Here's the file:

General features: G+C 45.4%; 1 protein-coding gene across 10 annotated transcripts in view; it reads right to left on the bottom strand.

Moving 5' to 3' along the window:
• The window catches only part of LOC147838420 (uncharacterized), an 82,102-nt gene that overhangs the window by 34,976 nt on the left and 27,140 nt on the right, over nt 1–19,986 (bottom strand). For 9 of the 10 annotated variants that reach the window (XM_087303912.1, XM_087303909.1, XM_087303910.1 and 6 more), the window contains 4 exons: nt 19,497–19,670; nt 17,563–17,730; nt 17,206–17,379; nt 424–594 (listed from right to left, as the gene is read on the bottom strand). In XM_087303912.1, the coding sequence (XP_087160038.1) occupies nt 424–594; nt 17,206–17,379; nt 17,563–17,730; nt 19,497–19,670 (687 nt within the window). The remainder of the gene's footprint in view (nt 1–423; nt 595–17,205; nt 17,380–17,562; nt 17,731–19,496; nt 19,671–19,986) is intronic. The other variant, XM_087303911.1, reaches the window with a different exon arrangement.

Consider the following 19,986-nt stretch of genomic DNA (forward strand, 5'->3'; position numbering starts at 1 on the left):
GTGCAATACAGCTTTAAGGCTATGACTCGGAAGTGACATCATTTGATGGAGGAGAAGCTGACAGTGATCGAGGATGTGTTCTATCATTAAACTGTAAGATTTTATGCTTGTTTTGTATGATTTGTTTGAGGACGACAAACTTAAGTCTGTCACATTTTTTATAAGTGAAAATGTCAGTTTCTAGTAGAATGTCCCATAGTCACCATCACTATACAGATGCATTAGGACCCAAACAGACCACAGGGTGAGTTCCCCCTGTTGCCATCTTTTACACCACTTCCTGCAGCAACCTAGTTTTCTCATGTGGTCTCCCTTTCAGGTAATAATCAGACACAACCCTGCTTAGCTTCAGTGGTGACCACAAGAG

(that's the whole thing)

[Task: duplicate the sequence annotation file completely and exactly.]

General features: G+C 45.4%; 1 protein-coding gene across 10 annotated transcripts in view; it reads right to left on the bottom strand.

Moving 5' to 3' along the window:
• The window catches only part of LOC147838420 (uncharacterized), an 82,102-nt gene that overhangs the window by 34,976 nt on the left and 27,140 nt on the right, over nt 1–19,986 (bottom strand). For 9 of the 10 annotated variants that reach the window (XM_087303912.1, XM_087303909.1, XM_087303910.1 and 6 more), the window contains 4 exons: nt 19,497–19,670; nt 17,563–17,730; nt 17,206–17,379; nt 424–594 (listed from right to left, as the gene is read on the bottom strand). In XM_087303912.1, the coding sequence (XP_087160038.1) occupies nt 424–594; nt 17,206–17,379; nt 17,563–17,730; nt 19,497–19,670 (687 nt within the window). The remainder of the gene's footprint in view (nt 1–423; nt 595–17,205; nt 17,380–17,562; nt 17,731–19,496; nt 19,671–19,986) is intronic. The other variant, XM_087303911.1, reaches the window with a different exon arrangement.

Consider the following 19,986-nt stretch of genomic DNA (forward strand, 5'->3'; position numbering starts at 1 on the left):
GTGCAATACAGCTTTAAGGCTATGACTCGGAAGTGACATCATTTGATGGAGGAGAAGCTGACAGTGATCGAGGATGTGTTCTATCATTAAACTGTAAGATTTTATGCTTGTTTTGTATGATTTGTTTGAGGACGACAAACTTAAGTCTGTCACATTTTTTATAAGTGAAAATGTCAGTTTCTAGTAGAATGTCCCATAGTCACCATCACTATACAGATGCATTAGGACCCAAACAGACCACAGGGTGAGTTCCCCCTGTTGCCATCTTTTACACCACTTCCTGCAGCAACCTAGTTTTCTCATGTGGTCTCCCTTTCAGGTAATAATCAGACACAACCCTGCTTAGCTTCAGTGGTGACCACAAGAG